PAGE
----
StarOffice’s broad array of tightly integrated applications delivers every important productivity feature you would expect to find in an enterprise-class office suite that competes with Microsoft Corp.’s Office 2000 and Ottawa-based Corel Corp.’s WordPerfect Office 2000. The new package from Sun Microsystems Inc. also has two features you seldom see – freedom from licensing fees and true Windows/Unix cross-platform compatibility.
You can tailor the suite’s look and feel while its running under Linux, OS/2 or the Unix X Window System to closely match the look and feel of Windows 95, 98, NT or 2000. This continuity will help users who use different operating systems when traveling.
StarOffice 5.2’s collaborative computing features – called Schedule, Discussion and Mail – include support for Santa Clara, Calif.-based Palm Inc.’s Palm OS. They should be useful in promoting communication among colleagues who work across the hall, across town or across the globe. I liked the way Schedule handled task management and event planning. Its convenient e-mail reminders simplify scheduling.
Despite its extensive array of features, the suite’s customizable, well-designed menus, dialog boxes and tool tips help simplify navigation. For example, a pop-out, multiview navigator offers one-click access to four varieties of exploring tools, letting you organize files and folders by project, task or hierarchy. Two features I miss – and the main reason I still prefer WordPerfect – are reveal codes and in-context font preview. But even without reveal codes, it was easier to correct formatting problems in StarOffice than in Microsoft Word.
StarOffice’s extensive integration, however, can be a disadvantage. It takes noticeably longer to start up, about 10 seconds, because it loads almost a dozen applications. By contrast, Word and WordPerfect load their primary modules (such as Word and Excel) separately, as called for. Once StarOffice is loaded, however, switching between its modules takes only a second or two.
Leveraging the suite’s cross-platform interoperability, StarOffice’s import and export filters let you exchange files smoothly with other office suites. I transferred files from StarOffice to both Word 2000 and WordPerfect 8, but not WordPerfect 9 or WordPerfect 2000 – that filter is due early next year.
Occasionally, some minor tweaking was needed, for example, to fix sub-8-point fonts in tables. Revision tracking, which can often muddle file exchanges between Word and WordPerfect, worked well.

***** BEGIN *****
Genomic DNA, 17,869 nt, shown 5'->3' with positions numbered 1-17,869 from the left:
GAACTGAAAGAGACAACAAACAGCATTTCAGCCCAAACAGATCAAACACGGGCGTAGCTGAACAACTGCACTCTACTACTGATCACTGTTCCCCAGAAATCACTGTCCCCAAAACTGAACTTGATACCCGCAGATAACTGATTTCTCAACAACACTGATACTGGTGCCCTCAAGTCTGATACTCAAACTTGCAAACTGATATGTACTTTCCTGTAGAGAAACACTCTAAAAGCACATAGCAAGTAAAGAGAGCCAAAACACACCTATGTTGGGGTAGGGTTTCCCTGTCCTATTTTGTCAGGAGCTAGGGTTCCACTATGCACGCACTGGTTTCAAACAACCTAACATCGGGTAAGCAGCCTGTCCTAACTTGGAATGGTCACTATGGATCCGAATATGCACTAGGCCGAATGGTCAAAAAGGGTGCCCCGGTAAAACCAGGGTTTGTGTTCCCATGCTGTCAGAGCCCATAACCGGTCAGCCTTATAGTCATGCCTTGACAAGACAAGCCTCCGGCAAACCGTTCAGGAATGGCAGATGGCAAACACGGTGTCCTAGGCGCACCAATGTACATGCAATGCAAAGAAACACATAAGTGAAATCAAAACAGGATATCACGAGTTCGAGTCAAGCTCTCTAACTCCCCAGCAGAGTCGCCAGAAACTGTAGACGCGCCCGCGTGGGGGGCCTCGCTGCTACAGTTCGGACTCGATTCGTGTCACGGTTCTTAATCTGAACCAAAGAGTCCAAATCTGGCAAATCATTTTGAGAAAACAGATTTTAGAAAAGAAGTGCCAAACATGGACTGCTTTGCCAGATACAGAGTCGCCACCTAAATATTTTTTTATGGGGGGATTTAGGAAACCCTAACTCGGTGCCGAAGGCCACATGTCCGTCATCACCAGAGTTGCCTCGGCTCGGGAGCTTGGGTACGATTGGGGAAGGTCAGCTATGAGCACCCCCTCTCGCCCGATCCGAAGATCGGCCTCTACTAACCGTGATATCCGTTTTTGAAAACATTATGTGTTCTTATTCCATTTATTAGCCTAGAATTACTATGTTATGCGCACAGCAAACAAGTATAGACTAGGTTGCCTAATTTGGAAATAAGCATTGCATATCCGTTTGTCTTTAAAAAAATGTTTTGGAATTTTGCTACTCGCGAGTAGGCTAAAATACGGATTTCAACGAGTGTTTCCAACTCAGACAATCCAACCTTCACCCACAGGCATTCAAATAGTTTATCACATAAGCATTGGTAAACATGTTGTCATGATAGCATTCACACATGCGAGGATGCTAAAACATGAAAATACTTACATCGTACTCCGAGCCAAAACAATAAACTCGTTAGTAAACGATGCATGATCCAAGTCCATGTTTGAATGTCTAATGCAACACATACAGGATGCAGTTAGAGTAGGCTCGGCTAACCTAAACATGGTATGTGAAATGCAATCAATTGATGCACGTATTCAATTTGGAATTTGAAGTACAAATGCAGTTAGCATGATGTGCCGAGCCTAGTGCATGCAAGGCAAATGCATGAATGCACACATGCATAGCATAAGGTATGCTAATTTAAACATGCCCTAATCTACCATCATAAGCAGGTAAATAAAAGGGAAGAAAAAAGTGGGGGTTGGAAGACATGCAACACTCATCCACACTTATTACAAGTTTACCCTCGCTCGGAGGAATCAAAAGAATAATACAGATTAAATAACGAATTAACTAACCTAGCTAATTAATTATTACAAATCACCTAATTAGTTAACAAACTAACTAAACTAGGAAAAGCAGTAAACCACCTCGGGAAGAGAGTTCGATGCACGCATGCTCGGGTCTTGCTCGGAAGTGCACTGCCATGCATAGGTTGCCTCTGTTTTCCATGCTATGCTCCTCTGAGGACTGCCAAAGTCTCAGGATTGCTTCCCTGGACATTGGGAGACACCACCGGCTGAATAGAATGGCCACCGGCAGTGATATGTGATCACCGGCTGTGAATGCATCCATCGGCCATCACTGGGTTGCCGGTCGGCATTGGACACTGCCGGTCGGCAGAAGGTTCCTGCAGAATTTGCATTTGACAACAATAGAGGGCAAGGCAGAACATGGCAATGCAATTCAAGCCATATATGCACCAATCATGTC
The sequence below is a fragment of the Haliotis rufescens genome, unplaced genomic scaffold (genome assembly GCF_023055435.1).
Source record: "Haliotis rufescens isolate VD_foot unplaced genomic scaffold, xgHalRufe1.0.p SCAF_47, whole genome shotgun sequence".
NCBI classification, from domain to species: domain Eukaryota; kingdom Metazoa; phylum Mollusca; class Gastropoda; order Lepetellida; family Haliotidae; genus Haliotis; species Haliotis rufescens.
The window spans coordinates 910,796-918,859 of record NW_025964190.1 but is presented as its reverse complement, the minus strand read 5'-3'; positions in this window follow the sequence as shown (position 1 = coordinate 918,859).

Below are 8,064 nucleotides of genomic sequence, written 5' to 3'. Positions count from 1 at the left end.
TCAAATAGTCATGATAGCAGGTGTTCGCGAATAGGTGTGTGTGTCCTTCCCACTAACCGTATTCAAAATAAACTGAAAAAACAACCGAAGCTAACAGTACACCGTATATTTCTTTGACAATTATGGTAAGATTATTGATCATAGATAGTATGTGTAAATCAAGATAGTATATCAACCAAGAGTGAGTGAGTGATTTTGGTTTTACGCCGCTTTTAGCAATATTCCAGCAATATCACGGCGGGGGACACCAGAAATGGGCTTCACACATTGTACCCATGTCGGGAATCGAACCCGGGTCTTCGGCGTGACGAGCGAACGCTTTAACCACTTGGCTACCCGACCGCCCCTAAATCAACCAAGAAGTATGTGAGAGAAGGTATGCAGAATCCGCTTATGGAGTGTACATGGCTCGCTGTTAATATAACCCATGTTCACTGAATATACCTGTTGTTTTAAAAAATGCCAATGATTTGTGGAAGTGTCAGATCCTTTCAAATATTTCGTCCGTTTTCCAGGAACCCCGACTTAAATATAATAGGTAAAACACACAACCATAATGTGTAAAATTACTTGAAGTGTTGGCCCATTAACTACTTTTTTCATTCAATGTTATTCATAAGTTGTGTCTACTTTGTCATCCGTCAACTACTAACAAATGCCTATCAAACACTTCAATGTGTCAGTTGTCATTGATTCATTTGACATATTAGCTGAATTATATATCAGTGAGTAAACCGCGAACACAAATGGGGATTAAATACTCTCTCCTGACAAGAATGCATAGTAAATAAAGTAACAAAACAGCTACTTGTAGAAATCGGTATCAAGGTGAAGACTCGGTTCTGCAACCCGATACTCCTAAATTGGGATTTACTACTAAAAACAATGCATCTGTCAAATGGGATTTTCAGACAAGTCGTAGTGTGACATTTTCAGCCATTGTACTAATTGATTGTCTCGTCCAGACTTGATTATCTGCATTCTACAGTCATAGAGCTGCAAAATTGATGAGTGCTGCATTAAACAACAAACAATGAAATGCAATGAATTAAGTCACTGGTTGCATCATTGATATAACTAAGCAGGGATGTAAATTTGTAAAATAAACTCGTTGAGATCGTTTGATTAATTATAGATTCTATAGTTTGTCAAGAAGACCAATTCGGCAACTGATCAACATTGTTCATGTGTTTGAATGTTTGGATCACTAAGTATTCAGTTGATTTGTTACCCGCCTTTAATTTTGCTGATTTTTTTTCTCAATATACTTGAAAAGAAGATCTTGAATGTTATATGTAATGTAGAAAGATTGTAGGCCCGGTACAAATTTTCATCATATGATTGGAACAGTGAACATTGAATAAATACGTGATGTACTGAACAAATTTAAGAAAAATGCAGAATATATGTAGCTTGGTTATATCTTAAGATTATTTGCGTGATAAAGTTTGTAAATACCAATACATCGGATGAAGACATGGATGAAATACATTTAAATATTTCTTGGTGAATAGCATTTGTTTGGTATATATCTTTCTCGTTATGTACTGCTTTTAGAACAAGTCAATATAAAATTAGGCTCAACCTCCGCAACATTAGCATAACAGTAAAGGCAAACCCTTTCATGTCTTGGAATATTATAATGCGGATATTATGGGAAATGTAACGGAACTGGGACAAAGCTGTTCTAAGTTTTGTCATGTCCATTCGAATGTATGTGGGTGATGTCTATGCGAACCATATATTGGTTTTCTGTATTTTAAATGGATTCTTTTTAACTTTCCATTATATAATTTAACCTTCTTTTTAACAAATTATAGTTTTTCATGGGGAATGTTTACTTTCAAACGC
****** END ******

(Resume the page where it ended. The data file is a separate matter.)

StarOffice uses a platform-independent file format, so documents created on the Linux edition are transferred accurately and intact to the Solaris or Windows versions. Early next year, Sun plans to release StarPortal, a browser-based tool that will integrate with StarOffice to provide network-centric services.
Platform-independent StarPortal will let users view documents on Wireless Application Protocol-enabled cell phones, personal digital assistants and two-way pagers.
All tasks begin in StarOffice’s Desktop, a control center that replaces Windows’ desktop by default. You can reverse that, but you might like the new look. I found StarOffice’s Desktop as good a launchpad as Windows, and even better, it lets you organize files and folders and open or create documents, projects and e-mail.
StarOffice Writer, the word processor, creates documents from simple memos to complex, multimedia-enabled brochures. An array of specialized tools, such as AutoPilot (an interactive document-handling macro that’s Sun’s version of a wizard) and AutoFunction (real-time spelling, error-correcting and auto-completion agents), help you by jogging your creativity and anticipating your needs.
StarOffice Calc, the spreadsheet program, will be familiar for users of Quattro Pro, Microsoft Excel or Lotus Development Corp.’s 1-2-3 to get up to speed quickly. Among Calc’s functions are data analysis capabilities, multidimensional data views and creating what-if scenarios.
StarOffice Impress creates portable, eye-catching, interactive two-dimensional and 3-D presentations. It includes vector graphics and special-effects tools for organizing, illustrating and delivering your message.
This package is an unbeatable value: free, or $40 on CD with a users guide and without a 70MB download. Sun’s recent decision to release the source code will let value-added resellers and developers add custom features.
As with any one-size-fits-all software package, however, StarOffice’s sweeping array of powerful applications may be overkill. While I recommend it for use in multinational enterprises, especially those with multiple computing platforms, its loading delay may annoy some users. Sun says it may unbundle the suite’s primary applications. That would further enhance StarOffice’s appeal.
Millman is a consultant and freelance writer in Croton, N.Y.
StarOffice On Linux
Once you customize StarOffice’s appearance into a look that’s right for you, you’ll find few differences in using the program under Windows or Linux. One notable exception is how you save and open files. Linux uses a descriptor (“floppy” or “CDROM”), rather than disk-drive letters.
Initially, I ran the suite under Red Hat Inc. Linux 6.2 on a clone P-200 with 32MB of RAM. The hardware proved inadequate. Excessive disk swapping caused even the simplest tasks, such as a global search-and-replace, to take twice as long as Word or WordPerfect running on Windows. I switched to a 733-MHz Hewlett-Packard Co. Vectra with 128MB of RAM and achieved excellent performance. With that configuration, the Linux version ran about 25% faster than the Windows version.
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